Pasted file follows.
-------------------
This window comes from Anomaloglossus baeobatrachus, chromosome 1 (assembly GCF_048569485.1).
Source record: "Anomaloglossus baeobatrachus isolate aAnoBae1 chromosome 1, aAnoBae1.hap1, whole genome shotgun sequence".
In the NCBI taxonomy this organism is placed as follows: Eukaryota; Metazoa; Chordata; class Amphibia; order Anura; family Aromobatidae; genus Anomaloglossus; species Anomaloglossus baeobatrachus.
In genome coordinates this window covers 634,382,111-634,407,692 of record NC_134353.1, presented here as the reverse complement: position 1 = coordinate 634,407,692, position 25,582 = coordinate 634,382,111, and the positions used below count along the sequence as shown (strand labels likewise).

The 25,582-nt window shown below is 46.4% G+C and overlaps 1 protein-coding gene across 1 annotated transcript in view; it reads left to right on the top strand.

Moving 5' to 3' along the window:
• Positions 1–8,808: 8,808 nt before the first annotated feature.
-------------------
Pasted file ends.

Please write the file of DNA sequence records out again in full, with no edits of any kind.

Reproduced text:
This window comes from Anomaloglossus baeobatrachus, chromosome 1 (assembly GCF_048569485.1).
Source record: "Anomaloglossus baeobatrachus isolate aAnoBae1 chromosome 1, aAnoBae1.hap1, whole genome shotgun sequence".
In the NCBI taxonomy this organism is placed as follows: Eukaryota; Metazoa; Chordata; class Amphibia; order Anura; family Aromobatidae; genus Anomaloglossus; species Anomaloglossus baeobatrachus.
In genome coordinates this window covers 634,382,111-634,407,692 of record NC_134353.1, presented here as the reverse complement: position 1 = coordinate 634,407,692, position 25,582 = coordinate 634,382,111, and the positions used below count along the sequence as shown (strand labels likewise).

The 25,582-nt window shown below is 46.4% G+C and overlaps 1 protein-coding gene across 1 annotated transcript in view; it reads left to right on the top strand.

Moving 5' to 3' along the window:
• Positions 1–8,808: 8,808 nt before the first annotated feature.